BEIJING (Reuters) - The United States will put improved relations with Beijing at risk if it does not stop selling arms to Taiwan, China’s Foreign Minister said on Monday.
The world’s two biggest economies have sought to steady ties after a year that exposed strains over human rights, Taiwan, Tibet and the gaping U.S. trade deficit with China. Chinese President Hu Jintao visited the White House in January.
“The atmosphere at the moment in Sino-U.S. relations is good,” Foreign Minister Yang Jiechi told a news conference on the sidelines of the ongoing meeting of China’s parliament.
Vice President Joe Biden will visit China in the middle of this year, after which Chinese Vice President Xi Jinping will go the United States at “an appropriate time”, Yang said.
“Of course, it is an objective reality that China and the United States have some differences or even friction over some issues,” he added. “What’s important is to properly handle these differences on the basis of mutual respect.”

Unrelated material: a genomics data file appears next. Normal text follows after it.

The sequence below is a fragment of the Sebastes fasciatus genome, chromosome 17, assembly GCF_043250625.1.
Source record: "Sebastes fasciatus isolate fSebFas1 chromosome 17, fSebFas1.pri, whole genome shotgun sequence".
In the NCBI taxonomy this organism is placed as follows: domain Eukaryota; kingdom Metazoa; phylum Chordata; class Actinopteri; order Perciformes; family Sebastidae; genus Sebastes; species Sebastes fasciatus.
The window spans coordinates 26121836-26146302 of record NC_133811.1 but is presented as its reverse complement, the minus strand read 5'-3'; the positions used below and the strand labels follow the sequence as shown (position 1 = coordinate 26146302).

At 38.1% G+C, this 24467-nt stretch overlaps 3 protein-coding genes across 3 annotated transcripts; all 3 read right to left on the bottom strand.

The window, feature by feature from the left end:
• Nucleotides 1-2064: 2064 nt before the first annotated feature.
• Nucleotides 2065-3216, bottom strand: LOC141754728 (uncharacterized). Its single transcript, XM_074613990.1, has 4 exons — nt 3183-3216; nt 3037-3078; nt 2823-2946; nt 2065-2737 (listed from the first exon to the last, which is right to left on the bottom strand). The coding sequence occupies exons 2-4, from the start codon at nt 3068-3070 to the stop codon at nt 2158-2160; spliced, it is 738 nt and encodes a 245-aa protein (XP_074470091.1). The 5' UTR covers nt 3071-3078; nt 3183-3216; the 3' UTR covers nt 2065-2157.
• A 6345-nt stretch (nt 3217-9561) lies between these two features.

Early last year, Beijing reacted with fury to the Obama administration plans for a new round of weapons sales to Taiwan, the self-ruled island that China deems an illegitimate breakaway province, threatening to sanction the U.S. companies involved.
“We urge the United States to ... stop selling arms to Taiwan and take concrete actions to support the peaceful development of cross-Strait relations. This is very important in upholding the overall interests of China-U.S. relations,” Yang said.
The United States is obliged under the 1979 Taiwan Relations Act to help the island defend itself.
While China-friendly Taiwan President Ma Ying-jeou’s promotion of closer economic ties with Beijing has reduced the risk of military conflict, the island is nonetheless seeking to shore up the balance of power against China.
Beijing has threatened to attack if the island tries to declare independence, and China has been outpacing it in its military build-up.
Reporting by Chris Buckley; Writing by Ben Blanchard; Editing by Ken Wills and Alex Richardson